Who are Lutherans?

Lutherans take their name from Martin Luther, an Augustinian Monk and theologian in 16th century Germany. He believed that the church was ignoring or contradicting important teachings of Christ, and that it had become corrupt as an institution.

Because his convictions were deeply felt, in 1517 he published 95 theses [statements] for discussion and debate within the church. His aim was to reform the church so that Christ's gospel was restored to the central position in the church's life and teaching.

Luther did not want to leave the church, but the church's leadership regarded his views as disturbing and dangerous. In 1520 he was excommunicated, but he continued to proclaim his views in his preaching, teaching and writing.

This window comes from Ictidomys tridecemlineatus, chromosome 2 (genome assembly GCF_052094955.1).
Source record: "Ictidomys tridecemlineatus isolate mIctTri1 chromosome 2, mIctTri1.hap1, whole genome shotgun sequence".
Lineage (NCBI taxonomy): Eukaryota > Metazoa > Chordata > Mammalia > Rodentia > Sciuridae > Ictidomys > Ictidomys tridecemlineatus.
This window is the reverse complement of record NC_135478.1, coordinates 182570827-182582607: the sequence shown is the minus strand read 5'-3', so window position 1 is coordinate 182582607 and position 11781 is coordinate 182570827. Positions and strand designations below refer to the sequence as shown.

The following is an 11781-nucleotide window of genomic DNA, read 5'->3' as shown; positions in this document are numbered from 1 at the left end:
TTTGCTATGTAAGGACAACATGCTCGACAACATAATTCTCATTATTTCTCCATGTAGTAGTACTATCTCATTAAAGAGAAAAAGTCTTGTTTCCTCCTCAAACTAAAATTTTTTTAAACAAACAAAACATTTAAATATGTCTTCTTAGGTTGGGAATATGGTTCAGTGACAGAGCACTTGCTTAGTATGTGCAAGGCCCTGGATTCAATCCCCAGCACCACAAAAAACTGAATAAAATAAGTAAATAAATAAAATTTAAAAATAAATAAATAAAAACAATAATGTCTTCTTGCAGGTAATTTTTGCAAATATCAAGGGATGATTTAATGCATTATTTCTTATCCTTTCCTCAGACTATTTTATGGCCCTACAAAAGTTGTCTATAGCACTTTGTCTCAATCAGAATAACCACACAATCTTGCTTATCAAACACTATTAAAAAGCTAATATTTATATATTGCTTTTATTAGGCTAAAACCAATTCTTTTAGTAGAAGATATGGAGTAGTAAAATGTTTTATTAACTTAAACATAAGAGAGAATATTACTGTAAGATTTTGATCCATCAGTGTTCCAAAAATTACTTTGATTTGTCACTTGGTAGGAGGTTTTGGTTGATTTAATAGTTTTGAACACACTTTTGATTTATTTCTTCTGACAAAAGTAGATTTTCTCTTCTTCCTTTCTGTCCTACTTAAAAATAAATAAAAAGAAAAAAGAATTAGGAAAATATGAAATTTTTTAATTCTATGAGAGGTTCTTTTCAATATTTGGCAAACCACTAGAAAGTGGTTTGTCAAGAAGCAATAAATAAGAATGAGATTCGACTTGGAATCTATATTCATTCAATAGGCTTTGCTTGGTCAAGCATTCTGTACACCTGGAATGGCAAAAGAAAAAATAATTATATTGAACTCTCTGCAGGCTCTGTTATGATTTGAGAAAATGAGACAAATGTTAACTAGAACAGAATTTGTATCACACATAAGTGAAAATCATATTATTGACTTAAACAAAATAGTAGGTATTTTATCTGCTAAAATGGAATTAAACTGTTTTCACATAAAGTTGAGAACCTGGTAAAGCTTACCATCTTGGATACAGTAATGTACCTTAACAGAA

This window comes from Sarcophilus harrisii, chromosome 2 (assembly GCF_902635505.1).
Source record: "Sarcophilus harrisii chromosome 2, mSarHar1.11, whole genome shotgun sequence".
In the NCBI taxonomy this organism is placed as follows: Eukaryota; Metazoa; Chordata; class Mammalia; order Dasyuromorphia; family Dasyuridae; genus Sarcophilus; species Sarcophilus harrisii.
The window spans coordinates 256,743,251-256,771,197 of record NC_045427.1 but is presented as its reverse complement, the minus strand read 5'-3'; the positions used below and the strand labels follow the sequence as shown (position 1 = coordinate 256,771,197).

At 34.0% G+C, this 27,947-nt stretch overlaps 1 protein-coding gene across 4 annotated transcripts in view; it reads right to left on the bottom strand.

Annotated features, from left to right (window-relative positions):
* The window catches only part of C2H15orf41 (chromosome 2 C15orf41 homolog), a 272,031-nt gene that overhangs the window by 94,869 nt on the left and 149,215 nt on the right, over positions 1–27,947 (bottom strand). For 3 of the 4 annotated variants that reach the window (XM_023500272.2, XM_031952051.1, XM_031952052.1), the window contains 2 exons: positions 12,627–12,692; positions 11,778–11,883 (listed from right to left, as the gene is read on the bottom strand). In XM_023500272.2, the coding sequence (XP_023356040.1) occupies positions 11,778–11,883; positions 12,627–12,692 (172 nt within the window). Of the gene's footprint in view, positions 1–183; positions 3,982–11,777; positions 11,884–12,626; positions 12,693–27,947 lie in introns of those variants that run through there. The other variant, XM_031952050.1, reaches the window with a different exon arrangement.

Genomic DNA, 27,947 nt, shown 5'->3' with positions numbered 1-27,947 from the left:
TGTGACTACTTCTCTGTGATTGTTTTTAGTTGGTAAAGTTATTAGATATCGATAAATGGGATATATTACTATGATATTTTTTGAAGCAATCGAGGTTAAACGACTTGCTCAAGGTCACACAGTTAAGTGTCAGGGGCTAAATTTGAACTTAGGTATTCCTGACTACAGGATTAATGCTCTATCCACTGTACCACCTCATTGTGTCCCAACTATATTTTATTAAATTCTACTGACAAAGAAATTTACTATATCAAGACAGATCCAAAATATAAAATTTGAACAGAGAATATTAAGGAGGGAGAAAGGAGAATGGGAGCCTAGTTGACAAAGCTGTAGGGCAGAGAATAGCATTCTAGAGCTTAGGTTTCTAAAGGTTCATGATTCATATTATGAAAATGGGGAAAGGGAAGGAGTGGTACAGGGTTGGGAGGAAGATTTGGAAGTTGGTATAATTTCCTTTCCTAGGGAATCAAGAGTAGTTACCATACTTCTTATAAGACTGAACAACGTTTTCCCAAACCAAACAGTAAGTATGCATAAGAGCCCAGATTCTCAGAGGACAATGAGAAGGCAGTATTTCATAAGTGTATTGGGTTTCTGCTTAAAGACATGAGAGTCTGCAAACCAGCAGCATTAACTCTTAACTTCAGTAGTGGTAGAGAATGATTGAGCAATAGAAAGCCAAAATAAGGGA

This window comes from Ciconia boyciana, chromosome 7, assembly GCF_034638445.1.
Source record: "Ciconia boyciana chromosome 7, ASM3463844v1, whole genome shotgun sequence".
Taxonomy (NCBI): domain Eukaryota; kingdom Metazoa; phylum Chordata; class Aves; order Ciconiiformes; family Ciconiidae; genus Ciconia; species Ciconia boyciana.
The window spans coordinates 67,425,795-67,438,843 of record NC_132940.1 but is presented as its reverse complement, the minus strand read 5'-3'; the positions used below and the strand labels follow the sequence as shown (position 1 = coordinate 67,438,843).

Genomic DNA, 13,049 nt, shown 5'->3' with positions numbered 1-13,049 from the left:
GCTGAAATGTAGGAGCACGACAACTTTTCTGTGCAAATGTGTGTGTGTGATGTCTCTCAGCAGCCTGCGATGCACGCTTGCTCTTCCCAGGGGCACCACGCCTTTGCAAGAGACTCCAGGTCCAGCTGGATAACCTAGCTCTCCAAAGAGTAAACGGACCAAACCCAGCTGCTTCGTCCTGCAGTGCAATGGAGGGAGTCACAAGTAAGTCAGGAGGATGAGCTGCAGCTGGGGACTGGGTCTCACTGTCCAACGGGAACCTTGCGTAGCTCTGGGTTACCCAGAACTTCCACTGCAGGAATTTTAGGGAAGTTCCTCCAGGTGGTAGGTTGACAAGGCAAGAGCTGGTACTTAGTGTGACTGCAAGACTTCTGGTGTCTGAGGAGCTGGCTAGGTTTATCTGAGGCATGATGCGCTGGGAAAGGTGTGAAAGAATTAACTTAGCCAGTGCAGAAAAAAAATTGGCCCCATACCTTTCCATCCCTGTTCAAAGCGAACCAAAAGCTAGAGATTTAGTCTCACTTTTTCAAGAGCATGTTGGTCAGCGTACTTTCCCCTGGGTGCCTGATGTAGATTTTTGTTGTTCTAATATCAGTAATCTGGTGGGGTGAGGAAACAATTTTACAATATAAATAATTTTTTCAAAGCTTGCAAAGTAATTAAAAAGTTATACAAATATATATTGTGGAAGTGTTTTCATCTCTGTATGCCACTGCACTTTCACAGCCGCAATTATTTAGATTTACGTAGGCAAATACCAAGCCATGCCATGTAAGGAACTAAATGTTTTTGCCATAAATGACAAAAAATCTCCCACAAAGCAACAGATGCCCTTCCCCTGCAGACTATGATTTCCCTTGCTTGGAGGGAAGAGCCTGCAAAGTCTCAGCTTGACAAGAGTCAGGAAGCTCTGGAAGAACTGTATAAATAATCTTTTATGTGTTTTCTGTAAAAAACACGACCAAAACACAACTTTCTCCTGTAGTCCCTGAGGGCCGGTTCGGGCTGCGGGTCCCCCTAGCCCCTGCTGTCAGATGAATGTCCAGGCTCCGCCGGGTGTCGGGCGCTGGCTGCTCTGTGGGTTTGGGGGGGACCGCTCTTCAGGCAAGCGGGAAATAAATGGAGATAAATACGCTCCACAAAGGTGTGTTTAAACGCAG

Luther was supported by a growing number of people, including many clergy and secular rulers. In a short time large areas of Germany became 'Lutheran', and Lutheranism took root in other European countries and in Scandinavia.

The Lutheran Church was the first church to grow out of the Reformation movement. The Reformation was kindled by Luther's 95 theses and rapidly spread throughout western Europe, influencing also the church in Britain at the time of Henry VIII.

The Lutheran Church continues to be one of the largest churches in the world, developing first in Germany, Scandinavia and the Baltic, and now comprising some 60-70 million members in all regions of the world.